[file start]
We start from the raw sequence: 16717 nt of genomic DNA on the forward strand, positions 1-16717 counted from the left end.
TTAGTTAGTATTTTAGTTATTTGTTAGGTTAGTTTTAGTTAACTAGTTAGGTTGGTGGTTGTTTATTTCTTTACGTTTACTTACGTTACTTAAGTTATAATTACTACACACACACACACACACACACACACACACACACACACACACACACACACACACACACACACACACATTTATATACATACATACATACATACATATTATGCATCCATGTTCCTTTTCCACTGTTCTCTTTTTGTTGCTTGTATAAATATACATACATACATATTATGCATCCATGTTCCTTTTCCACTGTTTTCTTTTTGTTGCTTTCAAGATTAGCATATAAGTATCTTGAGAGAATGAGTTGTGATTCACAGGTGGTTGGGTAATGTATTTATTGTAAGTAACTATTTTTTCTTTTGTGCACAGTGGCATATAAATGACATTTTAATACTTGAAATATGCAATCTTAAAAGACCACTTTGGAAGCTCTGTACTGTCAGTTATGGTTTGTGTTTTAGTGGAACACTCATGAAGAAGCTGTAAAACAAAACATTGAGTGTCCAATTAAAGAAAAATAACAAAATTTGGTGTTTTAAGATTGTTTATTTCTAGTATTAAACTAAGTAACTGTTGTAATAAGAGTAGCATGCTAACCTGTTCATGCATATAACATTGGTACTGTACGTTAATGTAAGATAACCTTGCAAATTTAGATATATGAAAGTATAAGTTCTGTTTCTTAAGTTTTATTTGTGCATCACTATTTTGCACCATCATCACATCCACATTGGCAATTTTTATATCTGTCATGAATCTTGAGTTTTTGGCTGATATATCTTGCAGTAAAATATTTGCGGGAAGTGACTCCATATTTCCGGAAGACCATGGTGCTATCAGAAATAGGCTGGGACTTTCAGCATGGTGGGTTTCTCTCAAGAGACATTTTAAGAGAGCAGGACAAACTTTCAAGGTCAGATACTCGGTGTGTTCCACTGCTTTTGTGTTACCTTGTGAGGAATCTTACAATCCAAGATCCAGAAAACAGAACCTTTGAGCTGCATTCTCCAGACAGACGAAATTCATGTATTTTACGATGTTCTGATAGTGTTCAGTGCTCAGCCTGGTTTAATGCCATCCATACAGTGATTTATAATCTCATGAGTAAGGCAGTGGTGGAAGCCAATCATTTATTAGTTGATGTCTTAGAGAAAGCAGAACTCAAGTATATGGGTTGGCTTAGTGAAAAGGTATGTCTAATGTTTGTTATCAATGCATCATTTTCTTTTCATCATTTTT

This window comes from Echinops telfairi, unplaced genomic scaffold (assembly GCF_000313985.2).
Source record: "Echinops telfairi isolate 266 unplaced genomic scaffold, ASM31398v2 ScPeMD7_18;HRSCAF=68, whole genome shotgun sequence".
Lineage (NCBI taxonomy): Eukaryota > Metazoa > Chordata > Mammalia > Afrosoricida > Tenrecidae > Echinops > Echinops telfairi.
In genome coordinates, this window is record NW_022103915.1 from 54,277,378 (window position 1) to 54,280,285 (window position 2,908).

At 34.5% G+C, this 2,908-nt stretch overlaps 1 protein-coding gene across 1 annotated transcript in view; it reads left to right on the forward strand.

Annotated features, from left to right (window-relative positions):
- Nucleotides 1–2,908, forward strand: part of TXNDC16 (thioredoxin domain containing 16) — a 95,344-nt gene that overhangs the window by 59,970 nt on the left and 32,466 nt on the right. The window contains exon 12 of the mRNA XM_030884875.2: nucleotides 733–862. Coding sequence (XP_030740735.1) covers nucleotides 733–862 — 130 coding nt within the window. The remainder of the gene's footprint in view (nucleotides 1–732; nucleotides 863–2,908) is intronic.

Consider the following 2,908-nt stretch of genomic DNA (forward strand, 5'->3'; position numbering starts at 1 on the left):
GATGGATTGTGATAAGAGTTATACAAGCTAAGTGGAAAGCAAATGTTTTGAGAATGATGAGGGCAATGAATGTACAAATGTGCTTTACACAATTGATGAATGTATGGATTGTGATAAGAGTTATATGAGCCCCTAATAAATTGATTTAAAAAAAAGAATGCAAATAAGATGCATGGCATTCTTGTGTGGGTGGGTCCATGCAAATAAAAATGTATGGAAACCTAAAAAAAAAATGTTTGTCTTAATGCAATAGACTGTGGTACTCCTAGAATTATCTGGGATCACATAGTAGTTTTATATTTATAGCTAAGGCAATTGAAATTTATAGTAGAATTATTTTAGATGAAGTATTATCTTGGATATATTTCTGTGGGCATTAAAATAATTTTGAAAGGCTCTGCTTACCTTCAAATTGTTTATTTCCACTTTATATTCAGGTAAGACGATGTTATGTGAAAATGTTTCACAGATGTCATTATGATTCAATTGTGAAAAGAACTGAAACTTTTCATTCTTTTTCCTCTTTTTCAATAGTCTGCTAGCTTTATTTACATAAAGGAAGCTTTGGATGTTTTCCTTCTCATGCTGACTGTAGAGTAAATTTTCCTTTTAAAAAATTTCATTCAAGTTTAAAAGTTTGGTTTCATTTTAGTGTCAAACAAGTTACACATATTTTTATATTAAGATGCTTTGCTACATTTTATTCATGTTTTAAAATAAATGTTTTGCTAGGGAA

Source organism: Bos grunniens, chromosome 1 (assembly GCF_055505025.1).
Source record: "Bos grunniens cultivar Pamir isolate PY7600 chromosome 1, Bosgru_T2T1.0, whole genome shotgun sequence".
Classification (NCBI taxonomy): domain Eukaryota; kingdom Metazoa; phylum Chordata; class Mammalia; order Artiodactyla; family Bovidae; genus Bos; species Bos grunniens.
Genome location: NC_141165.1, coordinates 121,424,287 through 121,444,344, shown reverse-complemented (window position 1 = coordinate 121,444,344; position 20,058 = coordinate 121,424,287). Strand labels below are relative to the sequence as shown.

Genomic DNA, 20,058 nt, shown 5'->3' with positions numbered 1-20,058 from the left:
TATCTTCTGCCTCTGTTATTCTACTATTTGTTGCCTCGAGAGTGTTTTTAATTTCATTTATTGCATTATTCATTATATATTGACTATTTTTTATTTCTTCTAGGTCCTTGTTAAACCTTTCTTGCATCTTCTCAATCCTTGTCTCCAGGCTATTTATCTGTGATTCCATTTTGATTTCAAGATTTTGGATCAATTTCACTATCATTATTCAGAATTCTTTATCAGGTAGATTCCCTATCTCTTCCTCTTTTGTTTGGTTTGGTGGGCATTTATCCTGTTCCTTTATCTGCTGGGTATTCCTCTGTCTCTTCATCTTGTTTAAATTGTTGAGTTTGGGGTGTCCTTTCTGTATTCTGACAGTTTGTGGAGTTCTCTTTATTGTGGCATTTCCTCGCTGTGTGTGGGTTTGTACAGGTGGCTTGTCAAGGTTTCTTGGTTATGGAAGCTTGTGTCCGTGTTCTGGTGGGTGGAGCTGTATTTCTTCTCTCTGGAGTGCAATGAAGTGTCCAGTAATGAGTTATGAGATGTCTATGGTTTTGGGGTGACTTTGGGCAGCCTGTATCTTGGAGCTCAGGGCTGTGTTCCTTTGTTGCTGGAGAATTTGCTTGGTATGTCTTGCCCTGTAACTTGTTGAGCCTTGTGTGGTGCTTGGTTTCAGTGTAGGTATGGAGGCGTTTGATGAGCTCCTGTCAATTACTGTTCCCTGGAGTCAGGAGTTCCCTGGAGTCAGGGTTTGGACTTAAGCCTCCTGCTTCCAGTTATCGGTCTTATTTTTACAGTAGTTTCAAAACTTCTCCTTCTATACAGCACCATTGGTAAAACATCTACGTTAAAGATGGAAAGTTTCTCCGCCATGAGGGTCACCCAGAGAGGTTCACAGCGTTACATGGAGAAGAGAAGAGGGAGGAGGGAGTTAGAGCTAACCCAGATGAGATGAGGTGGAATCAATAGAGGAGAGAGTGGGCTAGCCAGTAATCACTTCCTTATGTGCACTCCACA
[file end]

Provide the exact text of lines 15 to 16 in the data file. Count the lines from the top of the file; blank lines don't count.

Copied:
Genome location: NC_141165.1, coordinates 121,424,287 through 121,444,344, shown reverse-complemented (window position 1 = coordinate 121,444,344; position 20,058 = coordinate 121,424,287). Strand labels below are relative to the sequence as shown.

Genomic DNA, 20,058 nt, shown 5'->3' with positions numbered 1-20,058 from the left: